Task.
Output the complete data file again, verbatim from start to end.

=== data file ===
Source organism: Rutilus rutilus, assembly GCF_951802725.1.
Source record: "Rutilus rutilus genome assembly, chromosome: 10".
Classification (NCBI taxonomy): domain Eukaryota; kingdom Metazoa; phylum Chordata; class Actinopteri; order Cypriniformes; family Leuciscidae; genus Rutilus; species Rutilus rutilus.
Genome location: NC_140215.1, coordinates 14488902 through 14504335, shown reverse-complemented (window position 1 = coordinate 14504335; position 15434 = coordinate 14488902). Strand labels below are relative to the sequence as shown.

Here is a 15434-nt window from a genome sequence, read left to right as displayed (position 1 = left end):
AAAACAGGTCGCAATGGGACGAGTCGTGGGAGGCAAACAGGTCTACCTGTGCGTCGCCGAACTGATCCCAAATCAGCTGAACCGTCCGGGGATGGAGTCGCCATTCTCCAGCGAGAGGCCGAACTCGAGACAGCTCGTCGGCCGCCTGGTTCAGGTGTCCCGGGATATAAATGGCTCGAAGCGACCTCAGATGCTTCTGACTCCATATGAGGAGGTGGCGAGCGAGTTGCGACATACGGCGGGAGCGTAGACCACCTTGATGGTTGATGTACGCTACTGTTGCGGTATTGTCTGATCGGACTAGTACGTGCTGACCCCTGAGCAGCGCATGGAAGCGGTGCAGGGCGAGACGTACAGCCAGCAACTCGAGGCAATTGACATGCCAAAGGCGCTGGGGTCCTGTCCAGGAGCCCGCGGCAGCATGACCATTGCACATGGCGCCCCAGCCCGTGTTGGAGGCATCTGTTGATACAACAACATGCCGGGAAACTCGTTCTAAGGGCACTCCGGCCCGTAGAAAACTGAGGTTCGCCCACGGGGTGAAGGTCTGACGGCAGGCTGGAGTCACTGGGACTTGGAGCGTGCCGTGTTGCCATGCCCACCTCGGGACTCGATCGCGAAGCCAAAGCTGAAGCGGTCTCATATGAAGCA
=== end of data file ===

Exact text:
Source organism: Rutilus rutilus, assembly GCF_951802725.1.
Source record: "Rutilus rutilus genome assembly, chromosome: 10".
Classification (NCBI taxonomy): domain Eukaryota; kingdom Metazoa; phylum Chordata; class Actinopteri; order Cypriniformes; family Leuciscidae; genus Rutilus; species Rutilus rutilus.
Genome location: NC_140215.1, coordinates 14488902 through 14504335, shown reverse-complemented (window position 1 = coordinate 14504335; position 15434 = coordinate 14488902). Strand labels below are relative to the sequence as shown.

Here is a 15434-nt window from a genome sequence, read left to right as displayed (position 1 = left end):
AAAACAGGTCGCAATGGGACGAGTCGTGGGAGGCAAACAGGTCTACCTGTGCGTCGCCGAACTGATCCCAAATCAGCTGAACCGTCCGGGGATGGAGTCGCCATTCTCCAGCGAGAGGCCGAACTCGAGACAGCTCGTCGGCCGCCTGGTTCAGGTGTCCCGGGATATAAATGGCTCGAAGCGACCTCAGATGCTTCTGACTCCATATGAGGAGGTGGCGAGCGAGTTGCGACATACGGCGGGAGCGTAGACCACCTTGATGGTTGATGTACGCTACTGTTGCGGTATTGTCTGATCGGACTAGTACGTGCTGACCCCTGAGCAGCGCATGGAAGCGGTGCAGGGCGAGACGTACAGCCAGCAACTCGAGGCAATTGACATGCCAAAGGCGCTGGGGTCCTGTCCAGGAGCCCGCGGCAGCATGACCATTGCACATGGCGCCCCAGCCCGTGTTGGAGGCATCTGTTGATACAACAACATGCCGGGAAACTCGTTCTAAGGGCACTCCGGCCCGTAGAAAACTGAGGTTCGCCCACGGGGTGAAGGTCTGACGGCAGGCTGGAGTCACTGGGACTTGGAGCGTGCCGTGTTGCCATGCCCACCTCGGGACTCGATCGCGAAGCCAAAGCTGAAGCGGTCTCATATGAAGCA